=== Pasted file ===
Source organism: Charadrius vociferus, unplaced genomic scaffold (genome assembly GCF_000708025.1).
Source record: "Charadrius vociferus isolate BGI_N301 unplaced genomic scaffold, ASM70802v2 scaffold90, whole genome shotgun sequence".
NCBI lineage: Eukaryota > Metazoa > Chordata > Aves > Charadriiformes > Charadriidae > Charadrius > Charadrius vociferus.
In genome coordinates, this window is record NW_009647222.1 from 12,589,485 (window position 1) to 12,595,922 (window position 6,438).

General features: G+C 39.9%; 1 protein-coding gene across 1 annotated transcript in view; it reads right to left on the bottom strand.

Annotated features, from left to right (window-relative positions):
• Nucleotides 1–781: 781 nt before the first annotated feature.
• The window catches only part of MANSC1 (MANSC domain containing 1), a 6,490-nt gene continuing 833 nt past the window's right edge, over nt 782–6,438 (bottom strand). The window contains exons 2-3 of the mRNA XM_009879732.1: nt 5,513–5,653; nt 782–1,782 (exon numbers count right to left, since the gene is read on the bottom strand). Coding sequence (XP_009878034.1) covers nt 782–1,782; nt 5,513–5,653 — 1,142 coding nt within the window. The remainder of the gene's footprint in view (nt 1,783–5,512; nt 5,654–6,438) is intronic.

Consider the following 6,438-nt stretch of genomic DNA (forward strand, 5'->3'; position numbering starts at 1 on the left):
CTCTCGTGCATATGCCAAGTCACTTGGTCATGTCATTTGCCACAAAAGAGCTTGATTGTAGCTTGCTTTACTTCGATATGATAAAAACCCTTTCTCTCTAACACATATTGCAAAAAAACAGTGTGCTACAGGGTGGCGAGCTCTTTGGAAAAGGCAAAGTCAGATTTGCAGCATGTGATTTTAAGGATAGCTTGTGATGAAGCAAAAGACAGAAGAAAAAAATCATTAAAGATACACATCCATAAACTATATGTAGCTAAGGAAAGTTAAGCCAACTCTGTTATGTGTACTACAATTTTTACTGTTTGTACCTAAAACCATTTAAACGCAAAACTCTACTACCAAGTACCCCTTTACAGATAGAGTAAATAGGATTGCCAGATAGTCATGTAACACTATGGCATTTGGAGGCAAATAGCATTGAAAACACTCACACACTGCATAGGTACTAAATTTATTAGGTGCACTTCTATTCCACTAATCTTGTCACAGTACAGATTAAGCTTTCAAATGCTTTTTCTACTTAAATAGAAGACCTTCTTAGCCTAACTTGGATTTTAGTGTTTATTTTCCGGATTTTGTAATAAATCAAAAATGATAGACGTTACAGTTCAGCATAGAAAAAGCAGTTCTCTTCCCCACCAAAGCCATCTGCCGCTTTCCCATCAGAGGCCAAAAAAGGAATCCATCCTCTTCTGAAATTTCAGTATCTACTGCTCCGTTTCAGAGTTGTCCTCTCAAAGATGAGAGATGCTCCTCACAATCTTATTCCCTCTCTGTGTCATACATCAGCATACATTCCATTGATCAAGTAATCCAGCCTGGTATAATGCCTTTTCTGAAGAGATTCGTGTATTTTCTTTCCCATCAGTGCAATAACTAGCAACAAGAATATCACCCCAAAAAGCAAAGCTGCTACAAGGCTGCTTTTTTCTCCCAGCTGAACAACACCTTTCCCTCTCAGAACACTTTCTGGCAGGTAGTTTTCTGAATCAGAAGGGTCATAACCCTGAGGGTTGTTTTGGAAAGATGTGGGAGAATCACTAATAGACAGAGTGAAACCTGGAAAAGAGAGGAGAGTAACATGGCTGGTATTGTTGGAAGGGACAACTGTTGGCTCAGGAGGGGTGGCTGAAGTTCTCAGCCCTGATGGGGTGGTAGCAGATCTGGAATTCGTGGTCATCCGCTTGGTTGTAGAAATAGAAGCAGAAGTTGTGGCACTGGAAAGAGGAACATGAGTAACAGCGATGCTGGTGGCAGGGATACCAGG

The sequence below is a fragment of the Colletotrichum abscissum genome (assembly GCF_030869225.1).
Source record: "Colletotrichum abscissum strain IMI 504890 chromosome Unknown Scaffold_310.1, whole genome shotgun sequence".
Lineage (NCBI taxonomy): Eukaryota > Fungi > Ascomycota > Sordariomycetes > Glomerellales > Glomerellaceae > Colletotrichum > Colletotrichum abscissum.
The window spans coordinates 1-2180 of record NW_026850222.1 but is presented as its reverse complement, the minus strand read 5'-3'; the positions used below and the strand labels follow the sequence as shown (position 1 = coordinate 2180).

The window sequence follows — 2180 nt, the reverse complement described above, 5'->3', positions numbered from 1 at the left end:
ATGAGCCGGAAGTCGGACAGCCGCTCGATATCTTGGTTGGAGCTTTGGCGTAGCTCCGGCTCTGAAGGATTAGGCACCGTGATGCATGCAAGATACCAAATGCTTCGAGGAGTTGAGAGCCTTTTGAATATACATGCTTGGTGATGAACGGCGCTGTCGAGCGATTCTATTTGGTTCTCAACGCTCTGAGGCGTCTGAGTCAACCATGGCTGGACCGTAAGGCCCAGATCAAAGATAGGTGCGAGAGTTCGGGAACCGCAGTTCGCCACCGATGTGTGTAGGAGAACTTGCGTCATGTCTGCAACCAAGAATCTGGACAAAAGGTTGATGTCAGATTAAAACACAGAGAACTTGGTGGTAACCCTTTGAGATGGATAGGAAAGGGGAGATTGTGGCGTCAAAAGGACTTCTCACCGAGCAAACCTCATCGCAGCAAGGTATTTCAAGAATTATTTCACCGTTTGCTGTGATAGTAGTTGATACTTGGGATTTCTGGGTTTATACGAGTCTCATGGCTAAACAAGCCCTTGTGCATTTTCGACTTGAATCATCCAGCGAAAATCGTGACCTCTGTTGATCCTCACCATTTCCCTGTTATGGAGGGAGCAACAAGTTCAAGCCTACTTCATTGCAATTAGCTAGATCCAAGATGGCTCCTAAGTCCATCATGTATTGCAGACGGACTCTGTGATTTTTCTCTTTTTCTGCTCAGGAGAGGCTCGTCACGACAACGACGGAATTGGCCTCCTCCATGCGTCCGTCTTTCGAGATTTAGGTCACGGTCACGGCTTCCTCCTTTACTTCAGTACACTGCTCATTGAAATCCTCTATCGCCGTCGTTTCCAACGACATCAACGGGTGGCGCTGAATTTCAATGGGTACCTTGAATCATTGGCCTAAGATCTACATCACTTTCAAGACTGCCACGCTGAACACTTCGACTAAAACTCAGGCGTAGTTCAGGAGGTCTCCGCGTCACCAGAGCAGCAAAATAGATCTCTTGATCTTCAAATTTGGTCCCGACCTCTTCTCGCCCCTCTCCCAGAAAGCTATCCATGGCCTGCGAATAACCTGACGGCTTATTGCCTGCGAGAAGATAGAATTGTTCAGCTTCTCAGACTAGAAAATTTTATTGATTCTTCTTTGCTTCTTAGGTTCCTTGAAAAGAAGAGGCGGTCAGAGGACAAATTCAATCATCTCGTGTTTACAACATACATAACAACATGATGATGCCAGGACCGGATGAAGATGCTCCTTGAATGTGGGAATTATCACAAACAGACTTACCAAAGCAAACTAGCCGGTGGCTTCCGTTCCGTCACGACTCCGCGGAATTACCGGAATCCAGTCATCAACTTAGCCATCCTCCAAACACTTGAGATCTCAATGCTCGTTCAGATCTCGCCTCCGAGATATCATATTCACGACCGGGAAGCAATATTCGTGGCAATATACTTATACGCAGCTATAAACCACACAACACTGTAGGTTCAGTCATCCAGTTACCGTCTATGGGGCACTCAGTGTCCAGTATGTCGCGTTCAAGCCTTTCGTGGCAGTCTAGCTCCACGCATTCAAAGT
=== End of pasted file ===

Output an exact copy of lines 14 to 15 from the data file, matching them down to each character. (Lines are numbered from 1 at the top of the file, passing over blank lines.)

The window spans coordinates 1-2180 of record NW_026850222.1 but is presented as its reverse complement, the minus strand read 5'-3'; the positions used below and the strand labels follow the sequence as shown (position 1 = coordinate 2180).

The window sequence follows — 2180 nt, the reverse complement described above, 5'->3', positions numbered from 1 at the left end: